Morris has perfected the home run swing for his touchdown celebration.
“I’m happy to be on the other side, on the right side of that bat celebration, because I used to hate it,” the Dallas Cowboys linebacker said. “Now I’m going to love it.”
While Lee played in only two of a possible eight regular-season games when Morris was with the Washington Redskins, the running back reached the end zone seven times against the Cowboys. He had three games with more than 100 yards and three more with more than 70.
The Redskins did not make much of an attempt to keep Morris, and he joined the Cowboys on a modest two-year deal, which happened before the Cowboys drafted Ezekiel Elliott in the first round.
Morris carried 13 times for 85 yards and that score in the Cowboys’ 41-14 preseason win against the Dolphins. It was hardly flashy, but it was effective.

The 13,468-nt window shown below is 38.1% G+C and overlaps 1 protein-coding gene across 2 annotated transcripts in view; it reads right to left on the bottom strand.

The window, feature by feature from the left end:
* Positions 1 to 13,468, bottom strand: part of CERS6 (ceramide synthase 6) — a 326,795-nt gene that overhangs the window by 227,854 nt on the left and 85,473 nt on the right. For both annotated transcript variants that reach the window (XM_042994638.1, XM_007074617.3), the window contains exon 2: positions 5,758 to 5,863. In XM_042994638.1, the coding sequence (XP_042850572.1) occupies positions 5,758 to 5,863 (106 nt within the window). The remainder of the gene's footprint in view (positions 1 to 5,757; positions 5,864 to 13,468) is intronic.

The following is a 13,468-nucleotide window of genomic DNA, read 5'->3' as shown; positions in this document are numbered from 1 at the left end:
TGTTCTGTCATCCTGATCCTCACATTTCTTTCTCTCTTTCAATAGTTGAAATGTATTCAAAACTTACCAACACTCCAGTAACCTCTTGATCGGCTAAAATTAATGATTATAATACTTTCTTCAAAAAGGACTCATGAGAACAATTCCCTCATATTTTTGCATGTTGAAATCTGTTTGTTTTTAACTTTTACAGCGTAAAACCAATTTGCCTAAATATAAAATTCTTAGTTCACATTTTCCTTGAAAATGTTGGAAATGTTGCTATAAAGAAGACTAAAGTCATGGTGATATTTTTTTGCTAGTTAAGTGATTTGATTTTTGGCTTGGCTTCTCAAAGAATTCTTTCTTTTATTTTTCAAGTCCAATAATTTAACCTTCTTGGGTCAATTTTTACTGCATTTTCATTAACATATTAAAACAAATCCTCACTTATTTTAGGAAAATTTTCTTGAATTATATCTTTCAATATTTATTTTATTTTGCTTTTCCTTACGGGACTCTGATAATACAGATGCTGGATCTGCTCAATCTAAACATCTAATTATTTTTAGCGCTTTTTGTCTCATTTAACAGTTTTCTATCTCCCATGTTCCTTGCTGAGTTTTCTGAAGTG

The two-time Pro Bowler rushed for over 1,000 yards in each of his first three seasons with the Redskins, including 1,613 yards and 13 TDs for a 4.8-yard average his rookie season in 2012. His numbers slid last season, when he rushed for a career-low 757 yards with just one touchdown and a 3.7-yard average.
At 5-foot-10, 222 pounds, Morris isn’t the biggest or fastest running back. But the Cowboys have seen up close in practice what they knew from afar: He is difficult to tackle.
“He’s got a great ability to cut and make you miss,” Lee said. “He’s got unbelievable vision, and he runs tough. I mean, he’s the complete package and a true professional in how he approaches practice every day. We’ve been seeing this all camp by how tough he runs.”
Said cornerback Morris Claiborne: “He’s like a train coming through there. He runs so hard and so low. It makes it tough to get him down.”
What Morris showed Friday is what the Cowboys saw from 2012 to 2015.
“That was him when he was with the Redskins and that’s him now,” Claiborne said. “He’s still that same player, that same guy who's been to the Pro Bowl and rushed for over 1,000 yards.”